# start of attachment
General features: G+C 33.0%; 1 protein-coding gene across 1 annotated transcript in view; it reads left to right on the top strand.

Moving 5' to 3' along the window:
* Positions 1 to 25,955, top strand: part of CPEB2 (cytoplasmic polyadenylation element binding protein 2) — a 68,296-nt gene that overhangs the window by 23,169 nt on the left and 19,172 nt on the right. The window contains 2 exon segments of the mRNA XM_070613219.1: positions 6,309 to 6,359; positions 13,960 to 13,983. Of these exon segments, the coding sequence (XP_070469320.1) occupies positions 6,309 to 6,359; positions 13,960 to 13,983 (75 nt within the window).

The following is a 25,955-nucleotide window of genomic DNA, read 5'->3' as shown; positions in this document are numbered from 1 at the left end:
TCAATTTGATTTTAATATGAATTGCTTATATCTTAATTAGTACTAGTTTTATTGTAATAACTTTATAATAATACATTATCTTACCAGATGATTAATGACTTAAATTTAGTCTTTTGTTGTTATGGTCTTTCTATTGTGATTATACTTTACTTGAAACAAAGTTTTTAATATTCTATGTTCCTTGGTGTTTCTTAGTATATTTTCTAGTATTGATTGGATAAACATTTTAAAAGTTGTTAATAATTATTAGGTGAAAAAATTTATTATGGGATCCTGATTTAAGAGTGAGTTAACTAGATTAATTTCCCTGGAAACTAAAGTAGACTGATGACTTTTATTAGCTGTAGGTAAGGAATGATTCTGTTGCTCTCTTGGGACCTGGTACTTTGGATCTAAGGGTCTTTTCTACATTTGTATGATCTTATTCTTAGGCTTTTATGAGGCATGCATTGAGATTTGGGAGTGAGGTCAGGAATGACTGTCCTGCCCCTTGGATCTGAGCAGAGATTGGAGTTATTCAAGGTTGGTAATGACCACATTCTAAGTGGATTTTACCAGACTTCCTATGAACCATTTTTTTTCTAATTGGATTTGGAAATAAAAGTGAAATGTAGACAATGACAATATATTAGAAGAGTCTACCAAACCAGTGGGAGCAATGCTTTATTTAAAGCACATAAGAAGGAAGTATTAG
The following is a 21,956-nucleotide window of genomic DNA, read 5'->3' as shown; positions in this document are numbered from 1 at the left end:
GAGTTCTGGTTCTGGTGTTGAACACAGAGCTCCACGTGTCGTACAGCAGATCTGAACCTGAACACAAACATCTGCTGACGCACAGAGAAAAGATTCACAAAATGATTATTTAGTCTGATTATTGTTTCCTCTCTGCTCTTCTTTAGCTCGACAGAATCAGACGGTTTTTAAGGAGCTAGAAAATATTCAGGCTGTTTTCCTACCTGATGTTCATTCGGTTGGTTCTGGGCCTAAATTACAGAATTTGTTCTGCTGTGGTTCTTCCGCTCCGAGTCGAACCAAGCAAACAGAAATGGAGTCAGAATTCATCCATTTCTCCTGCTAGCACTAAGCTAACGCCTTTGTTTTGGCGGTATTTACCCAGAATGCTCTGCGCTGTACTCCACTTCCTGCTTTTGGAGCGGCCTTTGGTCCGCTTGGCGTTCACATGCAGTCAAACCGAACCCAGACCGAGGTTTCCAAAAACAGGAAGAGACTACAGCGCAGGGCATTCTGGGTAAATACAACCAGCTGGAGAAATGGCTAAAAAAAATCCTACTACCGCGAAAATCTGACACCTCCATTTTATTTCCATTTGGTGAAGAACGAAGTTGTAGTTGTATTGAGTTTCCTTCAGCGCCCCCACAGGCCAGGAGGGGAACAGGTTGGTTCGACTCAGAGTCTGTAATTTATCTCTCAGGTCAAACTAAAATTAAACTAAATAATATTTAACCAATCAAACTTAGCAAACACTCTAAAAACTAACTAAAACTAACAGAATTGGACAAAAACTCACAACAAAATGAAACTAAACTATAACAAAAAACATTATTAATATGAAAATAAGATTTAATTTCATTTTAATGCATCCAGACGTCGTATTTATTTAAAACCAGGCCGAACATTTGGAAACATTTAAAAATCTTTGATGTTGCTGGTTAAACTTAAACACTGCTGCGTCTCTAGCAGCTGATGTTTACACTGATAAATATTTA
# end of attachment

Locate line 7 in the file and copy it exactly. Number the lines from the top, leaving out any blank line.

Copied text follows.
GAGTTCTGGTTCTGGTGTTGAACACAGAGCTCCACGTGTCGTACAGCAGATCTGAACCTGAACACAAACATCTGCTGACGCACAGAGAAAAGATTCACAAAATGATTATTTAGTCTGATTATTGTTTCCTCTCTGCTCTTCTTTAGCTCGACAGAATCAGACGGTTTTTAAGGAGCTAGAAAATATTCAGGCTGTTTTCCTACCTGATGTTCATTCGGTTGGTTCTGGGCCTAAATTACAGAATTTGTTCTGCTGTGGTTCTTCCGCTCCGAGTCGAACCAAGCAAACAGAAATGGAGTCAGAATTCATCCATTTCTCCTGCTAGCACTAAGCTAACGCCTTTGTTTTGGCGGTATTTACCCAGAATGCTCTGCGCTGTACTCCACTTCCTGCTTTTGGAGCGGCCTTTGGTCCGCTTGGCGTTCACATGCAGTCAAACCGAACCCAGACCGAGGTTTCCAAAAACAGGAAGAGACTACAGCGCAGGGCATTCTGGGTAAATACAACCAGCTGGAGAAATGGCTAAAAAAAATCCTACTACCGCGAAAATCTGACACCTCCATTTTATTTCCATTTGGTGAAGAACGAAGTTGTAGTTGTATTGAGTTTCCTTCAGCGCCCCCACAGGCCAGGAGGGGAACAGGTTGGTTCGACTCAGAGTCTGTAATTTATCTCTCAGGTCAAACTAAAATTAAACTAAATAATATTTAACCAATCAAACTTAGCAAACACTCTAAAAACTAACTAAAACTAACAGAATTGGACAAAAACTCACAACAAAATGAAACTAAACTATAACAAAAAACATTATTAATATGAAAATAAGATTTAATTTCATTTTAATGCATCCAGACGTCGTATTTATTTAAAACCAGGCCGAACATTTGGAAACATTTAAAAATCTTTGATGTTGCTGGTTAAACTTAAACACTGCTGCGTCTCTAGCAGCTGATGTTTACACTGATAAATATTTA